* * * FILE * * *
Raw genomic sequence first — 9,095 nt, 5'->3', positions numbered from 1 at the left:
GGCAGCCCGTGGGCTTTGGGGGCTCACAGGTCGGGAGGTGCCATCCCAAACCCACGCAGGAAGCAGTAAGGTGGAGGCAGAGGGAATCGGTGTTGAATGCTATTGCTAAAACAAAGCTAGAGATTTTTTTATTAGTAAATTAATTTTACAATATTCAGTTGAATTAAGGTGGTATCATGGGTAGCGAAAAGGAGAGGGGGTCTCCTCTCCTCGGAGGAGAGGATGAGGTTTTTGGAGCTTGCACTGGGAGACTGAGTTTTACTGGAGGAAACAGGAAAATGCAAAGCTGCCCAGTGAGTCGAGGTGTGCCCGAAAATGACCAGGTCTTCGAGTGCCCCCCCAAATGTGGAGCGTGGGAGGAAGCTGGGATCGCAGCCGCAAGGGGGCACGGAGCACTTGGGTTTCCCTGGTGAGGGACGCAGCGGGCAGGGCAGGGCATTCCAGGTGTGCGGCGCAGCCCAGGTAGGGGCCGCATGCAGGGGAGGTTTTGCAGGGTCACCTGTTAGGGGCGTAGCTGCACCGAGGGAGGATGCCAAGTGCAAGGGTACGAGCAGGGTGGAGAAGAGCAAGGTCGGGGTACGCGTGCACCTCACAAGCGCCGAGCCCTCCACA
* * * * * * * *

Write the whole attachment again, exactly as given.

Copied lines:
Raw genomic sequence first — 9,095 nt, 5'->3', positions numbered from 1 at the left:
GGCAGCCCGTGGGCTTTGGGGGCTCACAGGTCGGGAGGTGCCATCCCAAACCCACGCAGGAAGCAGTAAGGTGGAGGCAGAGGGAATCGGTGTTGAATGCTATTGCTAAAACAAAGCTAGAGATTTTTTTATTAGTAAATTAATTTTACAATATTCAGTTGAATTAAGGTGGTATCATGGGTAGCGAAAAGGAGAGGGGGTCTCCTCTCCTCGGAGGAGAGGATGAGGTTTTTGGAGCTTGCACTGGGAGACTGAGTTTTACTGGAGGAAACAGGAAAATGCAAAGCTGCCCAGTGAGTCGAGGTGTGCCCGAAAATGACCAGGTCTTCGAGTGCCCCCCCAAATGTGGAGCGTGGGAGGAAGCTGGGATCGCAGCCGCAAGGGGGCACGGAGCACTTGGGTTTCCCTGGTGAGGGACGCAGCGGGCAGGGCAGGGCATTCCAGGTGTGCGGCGCAGCCCAGGTAGGGGCCGCATGCAGGGGAGGTTTTGCAGGGTCACCTGTTAGGGGCGTAGCTGCACCGAGGGAGGATGCCAAGTGCAAGGGTACGAGCAGGGTGGAGAAGAGCAAGGTCGGGGTACGCGTGCACCTCACAAGCGCCGAGCCCTCCACA